‘I want to slowly take that dress off you,’ Merv whispered. There were people everywhere, colleagues, customers, dignitaries but Merv didn’t care. In fact it made it more exciting, and by the looks of Gemma’s broad smile she didn’t care much either. The dress in question was a black figure hugging number that accentuated the positives.
‘And then what?’ she said with that delectable cheeky grin that Merv had just about fallen in love with.
Merv wasn’t expecting that, how far could he go? He’d surely crossed the line of decency already. She was a colleague after all; he was on thin ice.
‘Use your imagination,’ he said. He knew exactly what he’d do to her but could he tell her, here?
‘Tell me,’ she said reading his mind and biting her lip.
‘I’d make love to you like I was blind,’ Merv said. He didn’t have a clue where that had come from, not a clue. But it sounded good and it was exactly what he would do. He’d use his other senses, touch, taste, hearing, smell, to devour her delights.
But Gemma looked hurt, confused, disappointed.
‘Don’t you want to look at me?’ she said.
‘Of course I do, I’ve been staring at you all day.’ Merv said; that sounded wrong; just plain creepy. ‘I mean you are so beautiful, I can’t take my eyes off you.’ This was going from bad to worse. Merv decided to give it one more go, ‘I mean, I want to eat you, touch you, taste you.’ No, he just sounded coarse now like a badly written porno magazine. Her cheeky grin had turned into an angry scowl. He watched her perfectly formed legs walk away, the clip clop of her high heels like the nails being hammered into a coffin of their love.
Merv didn’t see Gemma for the rest of the event. She was obviously avoiding him, making sure she was where he wasn’t. Was she telling the others how crass he’d been, how clumsy with words he was? He blushed every time he thought about her, he honestly thought he was in with a chance but now he’d never get to kiss those perfect lips or stare into her clear blue eyes as their bodies met. He wished he could go home but the team were staying in the hotel tonight before a second event tomorrow. So he slunk off to his room to hide.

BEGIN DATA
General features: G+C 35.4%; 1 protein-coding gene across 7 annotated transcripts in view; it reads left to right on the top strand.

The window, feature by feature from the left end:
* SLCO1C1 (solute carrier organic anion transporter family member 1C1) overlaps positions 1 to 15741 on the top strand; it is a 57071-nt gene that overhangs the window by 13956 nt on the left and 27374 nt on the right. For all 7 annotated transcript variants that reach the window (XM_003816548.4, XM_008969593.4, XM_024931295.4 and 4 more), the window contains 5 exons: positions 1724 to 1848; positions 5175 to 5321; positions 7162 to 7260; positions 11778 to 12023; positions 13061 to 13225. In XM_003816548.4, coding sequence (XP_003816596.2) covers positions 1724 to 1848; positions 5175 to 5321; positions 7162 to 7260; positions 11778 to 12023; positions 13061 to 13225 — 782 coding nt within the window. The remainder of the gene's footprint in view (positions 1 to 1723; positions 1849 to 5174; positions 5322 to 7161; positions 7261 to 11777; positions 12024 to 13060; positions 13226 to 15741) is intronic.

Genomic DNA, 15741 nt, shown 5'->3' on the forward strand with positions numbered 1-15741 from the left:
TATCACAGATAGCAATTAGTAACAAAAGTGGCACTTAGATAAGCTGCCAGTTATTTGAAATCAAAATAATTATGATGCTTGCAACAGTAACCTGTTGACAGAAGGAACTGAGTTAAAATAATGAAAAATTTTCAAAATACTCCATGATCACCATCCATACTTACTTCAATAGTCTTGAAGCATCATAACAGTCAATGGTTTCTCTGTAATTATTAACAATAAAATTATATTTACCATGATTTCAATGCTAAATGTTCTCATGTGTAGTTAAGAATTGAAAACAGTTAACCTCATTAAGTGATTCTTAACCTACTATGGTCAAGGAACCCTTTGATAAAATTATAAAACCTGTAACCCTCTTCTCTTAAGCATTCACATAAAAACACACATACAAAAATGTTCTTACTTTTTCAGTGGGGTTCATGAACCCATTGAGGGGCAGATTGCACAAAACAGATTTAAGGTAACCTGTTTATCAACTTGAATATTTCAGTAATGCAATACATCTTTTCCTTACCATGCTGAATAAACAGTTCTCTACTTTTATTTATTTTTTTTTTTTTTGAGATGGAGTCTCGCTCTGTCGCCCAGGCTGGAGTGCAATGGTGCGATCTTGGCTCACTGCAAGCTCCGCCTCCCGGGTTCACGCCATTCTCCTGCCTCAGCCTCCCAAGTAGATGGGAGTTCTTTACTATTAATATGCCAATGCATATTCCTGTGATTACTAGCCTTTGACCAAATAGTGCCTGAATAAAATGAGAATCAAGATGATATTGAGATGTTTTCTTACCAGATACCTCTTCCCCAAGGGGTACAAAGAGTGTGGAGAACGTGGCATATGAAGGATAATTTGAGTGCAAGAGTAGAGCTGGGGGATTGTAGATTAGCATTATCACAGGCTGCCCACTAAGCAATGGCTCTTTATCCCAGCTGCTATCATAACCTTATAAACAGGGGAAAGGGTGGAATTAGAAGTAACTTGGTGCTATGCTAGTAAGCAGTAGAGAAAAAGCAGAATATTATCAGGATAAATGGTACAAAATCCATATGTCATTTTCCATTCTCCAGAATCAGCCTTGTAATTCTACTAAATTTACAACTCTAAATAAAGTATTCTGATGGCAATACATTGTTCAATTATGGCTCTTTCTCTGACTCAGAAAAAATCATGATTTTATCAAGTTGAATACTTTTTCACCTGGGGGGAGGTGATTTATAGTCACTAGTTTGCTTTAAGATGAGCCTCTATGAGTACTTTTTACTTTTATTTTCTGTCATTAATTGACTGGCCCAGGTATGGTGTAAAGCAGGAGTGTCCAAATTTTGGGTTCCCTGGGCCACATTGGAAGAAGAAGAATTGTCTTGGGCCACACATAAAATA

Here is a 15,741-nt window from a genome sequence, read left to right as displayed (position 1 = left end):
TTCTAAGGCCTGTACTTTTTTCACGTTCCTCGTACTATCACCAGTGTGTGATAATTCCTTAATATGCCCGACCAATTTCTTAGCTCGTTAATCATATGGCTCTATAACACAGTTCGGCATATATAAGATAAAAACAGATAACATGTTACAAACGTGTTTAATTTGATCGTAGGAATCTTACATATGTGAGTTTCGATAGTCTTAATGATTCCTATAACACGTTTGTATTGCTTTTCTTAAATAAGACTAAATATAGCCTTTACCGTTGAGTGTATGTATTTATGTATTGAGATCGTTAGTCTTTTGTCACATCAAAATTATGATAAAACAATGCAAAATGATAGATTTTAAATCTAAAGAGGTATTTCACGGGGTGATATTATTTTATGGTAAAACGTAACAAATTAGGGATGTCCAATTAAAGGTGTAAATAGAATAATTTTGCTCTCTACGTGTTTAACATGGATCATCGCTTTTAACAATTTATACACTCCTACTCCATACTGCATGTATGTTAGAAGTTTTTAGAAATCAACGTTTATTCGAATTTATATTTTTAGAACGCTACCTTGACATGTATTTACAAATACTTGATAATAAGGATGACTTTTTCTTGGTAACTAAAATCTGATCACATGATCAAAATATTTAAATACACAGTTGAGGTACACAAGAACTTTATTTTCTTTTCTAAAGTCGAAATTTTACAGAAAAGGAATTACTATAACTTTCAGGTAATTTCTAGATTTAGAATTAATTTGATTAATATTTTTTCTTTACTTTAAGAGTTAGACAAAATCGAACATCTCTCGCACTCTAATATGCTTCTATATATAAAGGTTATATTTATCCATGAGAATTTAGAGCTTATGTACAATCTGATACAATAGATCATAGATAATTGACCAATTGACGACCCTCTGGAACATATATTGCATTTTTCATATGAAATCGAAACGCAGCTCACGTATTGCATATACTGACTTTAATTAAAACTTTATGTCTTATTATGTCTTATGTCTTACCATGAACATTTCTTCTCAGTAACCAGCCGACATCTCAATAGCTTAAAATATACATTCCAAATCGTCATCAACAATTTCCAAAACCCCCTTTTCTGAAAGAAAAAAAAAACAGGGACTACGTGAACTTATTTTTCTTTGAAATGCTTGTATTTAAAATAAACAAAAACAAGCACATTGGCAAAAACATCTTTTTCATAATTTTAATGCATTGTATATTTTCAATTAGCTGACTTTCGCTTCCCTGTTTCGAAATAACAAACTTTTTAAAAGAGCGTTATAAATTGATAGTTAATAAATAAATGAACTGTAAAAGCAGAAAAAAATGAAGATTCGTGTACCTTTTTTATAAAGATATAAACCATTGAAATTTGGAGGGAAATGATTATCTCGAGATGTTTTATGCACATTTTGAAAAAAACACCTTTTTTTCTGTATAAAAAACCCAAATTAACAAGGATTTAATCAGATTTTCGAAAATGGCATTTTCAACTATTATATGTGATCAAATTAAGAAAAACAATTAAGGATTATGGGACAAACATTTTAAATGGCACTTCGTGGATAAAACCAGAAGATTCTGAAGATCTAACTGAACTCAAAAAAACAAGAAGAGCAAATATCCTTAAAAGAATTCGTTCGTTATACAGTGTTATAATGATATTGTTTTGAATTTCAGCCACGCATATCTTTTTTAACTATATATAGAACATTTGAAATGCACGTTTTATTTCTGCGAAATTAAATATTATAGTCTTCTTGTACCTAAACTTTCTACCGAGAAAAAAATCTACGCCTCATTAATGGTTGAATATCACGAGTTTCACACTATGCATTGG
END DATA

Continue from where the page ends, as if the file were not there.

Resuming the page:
He’d been there 12 minutes when there was a knock on the door. He opened it to see Gemma stood there, an angry look on her face. He was pleased and scared to see her.
‘I’m sorry,’ Merv said.
‘Turn around,’ Gemma said.
He did as he was told.
He felt her slip something over his head and then the lights went out, she’d blindfolded him. He sensed her slip past him and then took his hand and led him back into the room. ‘Make love to me like you are blind,’ she said. He could hear the cheeky grin had returned.

Thursday, 24 September 2015

Bitter Sweet Symphony

Ash longed to be Richard Ashcroft. He’d near enough starved himself to get the gaunt, haunting look of his hero. He’d grown his hair so he had the shaggy unkempt look and bought a wonderful leather jacket that he wore over a jean jacket. Best of all he’d developed the jaunty walk, the bounce in the step that Ashcroft perfected in the 90’s. Finally he’d managed to persuade his mates to give him the nickname Ash.  Ash was only 19 years old, too young to remember when Bittersweet Symphony was originally a hit but that didn’t matter, ever since he’d heard the opening strings, he’d been hooked on the song, the band and in particular the Verve’s front man.
When he walked down the street Ash imagined he was Ashcroft in the video to the song. Ashcroft walks in a straight line down a London street with a deep freeze look on his face, not perturbed about space and time, rolling people out of his way, walking over cars, not worrying about the repercussions. Bold and brassy, he struts his stuff, singing his song and damning the consequences. Ash longed to be able to do the same, to have the confidence, the balls to just walk. The problem was that Ash was far too British and far too scared to go for it. In his mind’s eye he was a rebellious teen, an angry young man, a rebel without a cause, but in reality he was a scruffy, polite kid, with a long fringe and two coats. He knew full well that if he Ashcrofted down any street he’d have his lights punched out or someone would call the police or if he was a very unlucky man both.

One day he’d do it, but not this time. So with Bitter Sweet Symphony on a constant loop in his head, Ash loped down the street but instead of being full of verve,, he was full of nerves and swerves, apologising if he got in the way of anyone, and getting out of the way of little old ladies with shopping trollies.